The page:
A Game for all the Family by Sophie Hannah

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Reviewed by Harriet

My name is Justine Merrison and I do Nothing. With a capital N. Not a single thing.

game for all the family

When I tell people I enjoy crime novels, they often jump to the conclusion that I must revel in violence and gore. Not so. If those things are there in an otherwise enjoyable book, I’ll put up with them, but what gives me pleasure is being presented with an obviously insoluble puzzle and finding that it does have a solution after all. So, if you’re at all familiar with Sophie Hannah’s work, you’ll see at once that it fits the bill perfectly. Add to that a series of female protagonists who are almost invariably pyschologically twisted, so that you’re never sure if you can trust, let alone like, them, and you have a recipe for many hours of fascinating reading.

A Game for all the Family is no exception. Here we have Justine Merrison, who has recently resigned from a successful career in TV and moved with her husband and teenage daughter to Speedwell House, idyllically set in the Devonshire countryside, where she plans to have a life of total inactivity. But that’s not going to happen. Her daughter Ellen, initially happy at her new school, starts to become quiet and withdrawn, and Justine is deeply shocked one day to read a piece of her homework that tells the story of a family who live in Speedwell House, one of whom commits dreadful murders. What’s worse is that one character in the story is Ellen herself. But Ellen won’t talk about the story, and makes sure her mother can’t read the continuation of it.

Then Ellen tells her mother that her best friend, George Donbavand, has been expelled from school, and begs Justine to intervene with the headmistress. But the school steadfastly denies that any boy of that name has ever attended the school, let alone been expelled. What is Justine to believe? And if that’s not enough, she starts getting anonymous phone calls. The woman on the other end of the phone seems to know all about her – her job, her family, her home – but Justine knows that she is a complete stranger.

There’s more – but you get the idea. As with every Sophie Hannah I’ve read (and I’ve read them all) I was sitting there thinking, She’s really not going to resolve these puzzles – she’s bitten off more than she can chew this time. But of course she does. I’m not going to say that the resolutions are as satisfactory as the build-up to them – a couple of them do rather stretch your credulity. But hey, there’s so much fun involved in getting there, I hardly minded.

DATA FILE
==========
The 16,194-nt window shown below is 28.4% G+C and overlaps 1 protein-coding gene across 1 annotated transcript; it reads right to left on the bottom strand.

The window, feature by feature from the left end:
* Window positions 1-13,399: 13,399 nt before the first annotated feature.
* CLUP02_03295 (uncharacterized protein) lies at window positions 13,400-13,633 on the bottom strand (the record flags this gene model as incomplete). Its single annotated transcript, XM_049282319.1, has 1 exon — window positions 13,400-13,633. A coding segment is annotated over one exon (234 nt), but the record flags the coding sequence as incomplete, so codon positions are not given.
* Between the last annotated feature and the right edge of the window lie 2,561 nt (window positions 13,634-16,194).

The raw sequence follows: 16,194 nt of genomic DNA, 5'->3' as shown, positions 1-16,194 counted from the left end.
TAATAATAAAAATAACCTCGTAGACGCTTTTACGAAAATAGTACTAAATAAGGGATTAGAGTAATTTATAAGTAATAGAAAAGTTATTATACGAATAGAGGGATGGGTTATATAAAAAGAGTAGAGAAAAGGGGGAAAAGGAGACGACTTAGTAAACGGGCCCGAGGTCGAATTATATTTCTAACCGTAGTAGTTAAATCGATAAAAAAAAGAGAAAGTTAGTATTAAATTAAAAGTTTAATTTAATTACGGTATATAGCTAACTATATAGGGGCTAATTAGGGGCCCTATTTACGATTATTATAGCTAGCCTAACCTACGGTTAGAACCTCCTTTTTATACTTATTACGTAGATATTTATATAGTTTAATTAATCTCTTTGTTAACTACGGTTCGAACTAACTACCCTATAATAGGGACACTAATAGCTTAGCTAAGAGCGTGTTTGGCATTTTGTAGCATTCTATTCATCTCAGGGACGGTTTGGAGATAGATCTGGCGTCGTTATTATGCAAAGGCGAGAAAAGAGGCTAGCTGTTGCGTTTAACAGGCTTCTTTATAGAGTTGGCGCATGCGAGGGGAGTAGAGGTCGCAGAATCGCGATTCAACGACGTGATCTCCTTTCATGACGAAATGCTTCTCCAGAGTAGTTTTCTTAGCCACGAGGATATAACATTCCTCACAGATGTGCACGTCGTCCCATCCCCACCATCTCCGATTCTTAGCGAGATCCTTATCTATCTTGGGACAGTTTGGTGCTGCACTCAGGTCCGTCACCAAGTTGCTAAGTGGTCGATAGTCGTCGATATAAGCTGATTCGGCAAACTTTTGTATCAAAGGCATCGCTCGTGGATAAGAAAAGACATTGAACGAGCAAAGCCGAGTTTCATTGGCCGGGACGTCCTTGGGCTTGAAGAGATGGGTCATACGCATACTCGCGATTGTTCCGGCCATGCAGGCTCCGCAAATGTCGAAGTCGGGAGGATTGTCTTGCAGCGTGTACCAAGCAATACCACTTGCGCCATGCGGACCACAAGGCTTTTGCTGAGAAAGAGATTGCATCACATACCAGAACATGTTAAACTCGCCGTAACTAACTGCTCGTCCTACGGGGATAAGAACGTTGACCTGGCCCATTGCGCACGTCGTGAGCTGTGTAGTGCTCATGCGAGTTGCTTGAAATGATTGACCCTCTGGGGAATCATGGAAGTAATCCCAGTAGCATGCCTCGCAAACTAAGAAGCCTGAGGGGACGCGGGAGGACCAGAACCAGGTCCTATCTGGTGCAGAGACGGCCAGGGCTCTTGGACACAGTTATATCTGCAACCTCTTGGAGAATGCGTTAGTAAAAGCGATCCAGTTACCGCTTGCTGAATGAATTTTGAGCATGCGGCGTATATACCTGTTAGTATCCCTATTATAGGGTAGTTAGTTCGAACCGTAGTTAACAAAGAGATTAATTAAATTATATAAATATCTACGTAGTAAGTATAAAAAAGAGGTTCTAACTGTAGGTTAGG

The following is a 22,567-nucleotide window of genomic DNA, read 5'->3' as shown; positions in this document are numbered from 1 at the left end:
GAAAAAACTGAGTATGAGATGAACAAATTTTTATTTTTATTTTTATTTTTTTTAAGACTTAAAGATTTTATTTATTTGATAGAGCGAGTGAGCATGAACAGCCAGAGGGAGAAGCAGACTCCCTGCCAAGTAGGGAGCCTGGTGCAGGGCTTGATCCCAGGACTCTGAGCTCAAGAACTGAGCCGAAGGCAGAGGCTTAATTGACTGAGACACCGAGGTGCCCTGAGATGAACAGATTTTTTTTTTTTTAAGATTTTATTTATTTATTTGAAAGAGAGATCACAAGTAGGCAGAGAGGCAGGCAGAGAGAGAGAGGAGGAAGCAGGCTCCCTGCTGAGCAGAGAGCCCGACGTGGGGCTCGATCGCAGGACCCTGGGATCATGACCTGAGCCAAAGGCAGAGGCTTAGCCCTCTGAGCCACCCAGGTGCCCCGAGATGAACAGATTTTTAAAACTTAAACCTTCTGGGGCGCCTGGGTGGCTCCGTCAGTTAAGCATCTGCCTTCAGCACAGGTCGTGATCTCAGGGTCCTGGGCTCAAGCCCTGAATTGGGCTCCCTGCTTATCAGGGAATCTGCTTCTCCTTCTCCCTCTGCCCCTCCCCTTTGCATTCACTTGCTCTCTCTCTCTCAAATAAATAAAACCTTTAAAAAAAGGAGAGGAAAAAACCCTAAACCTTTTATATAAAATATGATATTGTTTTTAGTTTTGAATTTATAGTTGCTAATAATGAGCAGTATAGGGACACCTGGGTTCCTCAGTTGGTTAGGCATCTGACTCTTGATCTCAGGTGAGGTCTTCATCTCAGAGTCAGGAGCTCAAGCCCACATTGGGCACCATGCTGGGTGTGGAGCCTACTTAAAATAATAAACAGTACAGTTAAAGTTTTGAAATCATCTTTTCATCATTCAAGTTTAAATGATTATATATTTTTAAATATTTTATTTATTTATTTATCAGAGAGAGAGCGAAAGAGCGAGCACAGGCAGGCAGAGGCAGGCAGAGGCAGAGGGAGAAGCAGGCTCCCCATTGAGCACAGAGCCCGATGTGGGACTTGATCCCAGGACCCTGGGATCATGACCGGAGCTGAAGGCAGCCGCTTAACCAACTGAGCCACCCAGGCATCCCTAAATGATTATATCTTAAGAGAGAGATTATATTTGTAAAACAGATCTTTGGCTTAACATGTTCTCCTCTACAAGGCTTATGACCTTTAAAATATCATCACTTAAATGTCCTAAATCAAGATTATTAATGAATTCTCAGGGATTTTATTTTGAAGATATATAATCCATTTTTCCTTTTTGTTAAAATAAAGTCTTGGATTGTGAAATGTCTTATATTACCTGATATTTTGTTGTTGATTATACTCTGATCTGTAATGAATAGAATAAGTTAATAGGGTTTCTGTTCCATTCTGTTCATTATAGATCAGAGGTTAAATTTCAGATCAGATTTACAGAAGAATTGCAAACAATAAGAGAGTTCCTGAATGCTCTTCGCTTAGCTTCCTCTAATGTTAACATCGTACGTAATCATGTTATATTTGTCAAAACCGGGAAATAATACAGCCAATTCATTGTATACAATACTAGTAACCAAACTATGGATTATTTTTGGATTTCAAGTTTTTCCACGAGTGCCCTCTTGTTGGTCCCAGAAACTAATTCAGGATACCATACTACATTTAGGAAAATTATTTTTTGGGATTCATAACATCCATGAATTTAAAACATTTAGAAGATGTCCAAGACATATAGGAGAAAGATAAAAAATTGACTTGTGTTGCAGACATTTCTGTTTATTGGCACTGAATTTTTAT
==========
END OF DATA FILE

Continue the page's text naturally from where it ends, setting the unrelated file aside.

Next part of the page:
I was pleased in many ways to find that in this novel Hannah has finally (or temporarily) abandoned Simon Waterhouse, the brilliant but emotionally dysfunctional detective, and his saner, tough-but-sensitive wife Charlie. I rather like them, actually, but it seemed to be getting harder and harder to squeeze them into the plot as the series progressed. But what she hasn’t abandoned, and hopefully never will, is her way with fiendish plotting or her ability to create difficult, quirky, not very likeable women and somehow make you root for them and care what happens to them. She’s excellent at family dynamics, too. Justine’s relationship with thirteen-year-old Ellen is superbly done, as is Ellen’s intense and entirely genuine love affair with her schoolfriend George – the two of them are going to marry when they’re old enough, but it will be an open marriage because George is gay, Ellen tells her mother, and somehow you just about believe it, and believe that they might just make it work.

So, if you’re up for some incredible twists and turns, some delightfully grand guinol horror in Ellen’s long story of the blighted and murderous Ingrey family of Speedwell House, a charming Bedlington dog who proves to have a part to play in the story, and lots more – what are you waiting for? It’s on the shelves now.

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Harriet is one of the editors of Shiny New Books.

Sophie Hannah, A Game for All the Family (Hodder & Stoughton: London, 2015). 9781444776034, 419 pp., hardback.

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